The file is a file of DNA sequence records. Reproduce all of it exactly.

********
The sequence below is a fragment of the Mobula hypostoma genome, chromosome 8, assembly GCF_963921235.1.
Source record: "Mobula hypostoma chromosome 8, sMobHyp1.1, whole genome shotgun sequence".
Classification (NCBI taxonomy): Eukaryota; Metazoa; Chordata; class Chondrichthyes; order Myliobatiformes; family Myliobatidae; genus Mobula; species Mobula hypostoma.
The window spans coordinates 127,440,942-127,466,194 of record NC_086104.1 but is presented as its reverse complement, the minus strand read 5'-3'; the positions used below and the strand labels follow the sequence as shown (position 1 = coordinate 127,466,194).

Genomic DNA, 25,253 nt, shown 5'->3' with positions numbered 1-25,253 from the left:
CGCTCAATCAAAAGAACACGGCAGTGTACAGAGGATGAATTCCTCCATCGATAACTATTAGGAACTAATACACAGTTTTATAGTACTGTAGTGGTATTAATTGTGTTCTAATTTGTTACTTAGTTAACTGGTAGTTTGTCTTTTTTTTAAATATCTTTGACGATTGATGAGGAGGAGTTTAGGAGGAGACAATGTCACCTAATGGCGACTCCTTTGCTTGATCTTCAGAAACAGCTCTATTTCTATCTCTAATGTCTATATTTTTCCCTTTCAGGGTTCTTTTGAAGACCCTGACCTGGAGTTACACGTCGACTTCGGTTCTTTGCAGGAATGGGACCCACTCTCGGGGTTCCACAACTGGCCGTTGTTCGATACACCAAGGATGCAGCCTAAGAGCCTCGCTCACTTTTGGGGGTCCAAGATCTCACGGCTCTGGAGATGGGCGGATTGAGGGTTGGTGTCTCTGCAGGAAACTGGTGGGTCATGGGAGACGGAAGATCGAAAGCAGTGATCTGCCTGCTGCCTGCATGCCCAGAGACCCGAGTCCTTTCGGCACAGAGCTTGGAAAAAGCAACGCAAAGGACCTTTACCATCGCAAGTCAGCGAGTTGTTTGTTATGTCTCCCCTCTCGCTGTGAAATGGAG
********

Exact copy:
The sequence below is a fragment of the Mobula hypostoma genome, chromosome 8, assembly GCF_963921235.1.
Source record: "Mobula hypostoma chromosome 8, sMobHyp1.1, whole genome shotgun sequence".
Classification (NCBI taxonomy): Eukaryota; Metazoa; Chordata; class Chondrichthyes; order Myliobatiformes; family Myliobatidae; genus Mobula; species Mobula hypostoma.
The window spans coordinates 127,440,942-127,466,194 of record NC_086104.1 but is presented as its reverse complement, the minus strand read 5'-3'; the positions used below and the strand labels follow the sequence as shown (position 1 = coordinate 127,466,194).

Genomic DNA, 25,253 nt, shown 5'->3' with positions numbered 1-25,253 from the left:
CGCTCAATCAAAAGAACACGGCAGTGTACAGAGGATGAATTCCTCCATCGATAACTATTAGGAACTAATACACAGTTTTATAGTACTGTAGTGGTATTAATTGTGTTCTAATTTGTTACTTAGTTAACTGGTAGTTTGTCTTTTTTTTAAATATCTTTGACGATTGATGAGGAGGAGTTTAGGAGGAGACAATGTCACCTAATGGCGACTCCTTTGCTTGATCTTCAGAAACAGCTCTATTTCTATCTCTAATGTCTATATTTTTCCCTTTCAGGGTTCTTTTGAAGACCCTGACCTGGAGTTACACGTCGACTTCGGTTCTTTGCAGGAATGGGACCCACTCTCGGGGTTCCACAACTGGCCGTTGTTCGATACACCAAGGATGCAGCCTAAGAGCCTCGCTCACTTTTGGGGGTCCAAGATCTCACGGCTCTGGAGATGGGCGGATTGAGGGTTGGTGTCTCTGCAGGAAACTGGTGGGTCATGGGAGACGGAAGATCGAAAGCAGTGATCTGCCTGCTGCCTGCATGCCCAGAGACCCGAGTCCTTTCGGCACAGAGCTTGGAAAAAGCAACGCAAAGGACCTTTACCATCGCAAGTCAGCGAGTTGTTTGTTATGTCTCCCCTCTCGCTGTGAAATGGAG